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Guidelines for Commentaries

Ubiquity Magazine's BLOG@UBIQUITY is our primary venue for opinion-driven content. The editors may select some blogs for further development and invite the authors to republish an updated version as "Editor's Choice" Commentaries.

Our editors and industry experts post their interpretations of the computing world that is emerging all around us. The Blog and all other Ubiquity content is open access, available to any and all visitors.


Contributors should explore the new spaces of possibilities emerging around us and speculate about how those spaces might be influenced by computing technology and policies and practices. The audience includes members of ACM and the public who want orientation and interpretation of computing technology trends, a pretty diverse audience who are not necessarily computing professionals.

What We Look For

Ubiquity opinion pieces should satisfy these goals:

  • Orientation toward the future of computing
  • Speculations about what might happen under the influence of computing technology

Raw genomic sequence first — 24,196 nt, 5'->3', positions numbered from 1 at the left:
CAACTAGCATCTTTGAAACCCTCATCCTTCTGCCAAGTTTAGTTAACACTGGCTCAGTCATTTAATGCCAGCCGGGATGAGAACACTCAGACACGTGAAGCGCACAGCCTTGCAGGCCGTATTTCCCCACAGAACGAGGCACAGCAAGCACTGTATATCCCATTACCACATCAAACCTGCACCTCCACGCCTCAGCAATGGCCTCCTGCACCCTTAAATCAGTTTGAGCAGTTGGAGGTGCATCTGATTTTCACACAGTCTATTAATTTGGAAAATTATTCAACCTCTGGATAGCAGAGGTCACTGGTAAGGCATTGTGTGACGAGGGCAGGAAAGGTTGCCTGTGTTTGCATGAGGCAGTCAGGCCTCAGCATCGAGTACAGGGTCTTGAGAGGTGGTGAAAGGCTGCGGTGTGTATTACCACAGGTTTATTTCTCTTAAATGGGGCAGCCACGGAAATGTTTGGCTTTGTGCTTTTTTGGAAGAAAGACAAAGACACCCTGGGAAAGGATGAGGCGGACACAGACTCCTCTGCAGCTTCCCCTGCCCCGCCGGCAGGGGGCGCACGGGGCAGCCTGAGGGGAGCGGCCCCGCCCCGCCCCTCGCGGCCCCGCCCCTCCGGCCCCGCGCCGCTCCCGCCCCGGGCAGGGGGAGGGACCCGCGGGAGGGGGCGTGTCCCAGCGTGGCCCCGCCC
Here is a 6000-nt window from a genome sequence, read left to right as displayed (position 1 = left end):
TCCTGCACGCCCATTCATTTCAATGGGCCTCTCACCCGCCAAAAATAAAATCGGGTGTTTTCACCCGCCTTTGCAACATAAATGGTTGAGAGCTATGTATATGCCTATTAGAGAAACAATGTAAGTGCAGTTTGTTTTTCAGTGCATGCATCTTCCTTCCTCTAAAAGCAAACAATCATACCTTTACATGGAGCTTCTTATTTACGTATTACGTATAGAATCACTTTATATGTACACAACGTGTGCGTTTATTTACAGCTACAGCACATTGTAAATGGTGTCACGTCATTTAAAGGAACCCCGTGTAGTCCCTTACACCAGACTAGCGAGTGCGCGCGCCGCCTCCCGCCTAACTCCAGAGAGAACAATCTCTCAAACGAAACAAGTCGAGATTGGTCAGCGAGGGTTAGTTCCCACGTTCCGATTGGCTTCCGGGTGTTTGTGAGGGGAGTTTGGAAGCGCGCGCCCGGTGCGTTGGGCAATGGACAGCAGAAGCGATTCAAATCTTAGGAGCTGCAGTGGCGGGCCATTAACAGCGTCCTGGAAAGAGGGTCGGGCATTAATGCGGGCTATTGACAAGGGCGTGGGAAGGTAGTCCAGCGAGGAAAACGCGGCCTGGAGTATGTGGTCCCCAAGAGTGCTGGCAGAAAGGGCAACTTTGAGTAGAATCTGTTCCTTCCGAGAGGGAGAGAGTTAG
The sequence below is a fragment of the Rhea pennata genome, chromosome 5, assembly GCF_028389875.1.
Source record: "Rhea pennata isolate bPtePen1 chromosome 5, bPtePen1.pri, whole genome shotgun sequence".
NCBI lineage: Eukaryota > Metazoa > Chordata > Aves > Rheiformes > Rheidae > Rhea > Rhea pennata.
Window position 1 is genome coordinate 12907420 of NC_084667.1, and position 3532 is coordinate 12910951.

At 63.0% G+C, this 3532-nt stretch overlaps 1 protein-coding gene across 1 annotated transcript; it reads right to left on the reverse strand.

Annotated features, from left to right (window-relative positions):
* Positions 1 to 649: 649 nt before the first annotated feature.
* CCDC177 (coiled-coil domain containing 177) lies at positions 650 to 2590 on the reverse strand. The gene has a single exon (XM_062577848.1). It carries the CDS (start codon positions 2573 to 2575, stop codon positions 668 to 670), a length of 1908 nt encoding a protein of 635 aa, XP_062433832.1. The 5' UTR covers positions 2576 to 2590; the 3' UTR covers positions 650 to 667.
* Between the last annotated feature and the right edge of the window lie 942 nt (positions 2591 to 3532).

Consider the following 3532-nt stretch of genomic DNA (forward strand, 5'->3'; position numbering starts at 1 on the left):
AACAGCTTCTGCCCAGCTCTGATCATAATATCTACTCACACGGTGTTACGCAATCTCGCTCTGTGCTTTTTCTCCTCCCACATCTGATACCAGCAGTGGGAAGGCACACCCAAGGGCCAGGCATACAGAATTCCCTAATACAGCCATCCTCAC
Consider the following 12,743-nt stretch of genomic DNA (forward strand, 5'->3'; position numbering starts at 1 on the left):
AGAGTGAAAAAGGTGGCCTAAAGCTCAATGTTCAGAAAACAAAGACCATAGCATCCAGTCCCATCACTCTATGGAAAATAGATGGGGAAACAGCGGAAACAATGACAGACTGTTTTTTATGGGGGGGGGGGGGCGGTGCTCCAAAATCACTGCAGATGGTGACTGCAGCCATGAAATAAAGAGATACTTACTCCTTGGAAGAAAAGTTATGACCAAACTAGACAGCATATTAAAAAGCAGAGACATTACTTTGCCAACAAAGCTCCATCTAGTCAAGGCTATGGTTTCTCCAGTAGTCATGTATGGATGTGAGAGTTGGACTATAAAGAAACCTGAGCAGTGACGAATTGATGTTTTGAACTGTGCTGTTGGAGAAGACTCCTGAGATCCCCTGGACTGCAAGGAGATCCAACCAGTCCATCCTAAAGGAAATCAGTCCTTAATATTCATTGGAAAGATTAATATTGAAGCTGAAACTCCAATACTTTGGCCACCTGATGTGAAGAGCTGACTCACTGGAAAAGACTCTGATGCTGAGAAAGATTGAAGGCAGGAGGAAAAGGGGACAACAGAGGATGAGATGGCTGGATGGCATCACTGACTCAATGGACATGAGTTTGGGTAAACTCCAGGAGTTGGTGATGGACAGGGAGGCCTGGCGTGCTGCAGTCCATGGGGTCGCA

• Creative speculations – new ideas and interpretations
  • One (bold) main claim – stated in the title
  • Grounding – supporting reasons and evidence – for the main claim
  • Images and links to interesting supporting materials
  • Exciting and believable
  • Beginning of a conversation – an invitation for more

We recommend that contributions be about two pages when printed, or about 700 words. Speak in active voice and do not be afraid of first person sentences where needed. Give proper attribution to your sources, such as quotes, documents, videos, or speeches.

Every post is an experiment to see what reactions, including none, it provokes in your readers. Posts that do not gather interest will receive no comments or negative comments. The editors watch what readers like and we read their comments, looking for topics and ideas that provoke interest. Posts  that provoke no interest quickly fade into obscurity. Posts that provoke interest become starting points for interviews, longer articles, and occasionally symposia.

Avoid Self Promotion

We welcome discussion of your own experience and work when it supports your main claim. We ask however that you avoid coming across as excessively promoting yourself, colleagues, students, or organizations. Disclose connections that might affect reader interpretations such as you are a member of the board of directors of an organization you are discussing.

Editorial Oversight

Blog submissions are reviewed by the editors before publication.


If you would like to submit a blog post for Ubiquity, please make a pitch.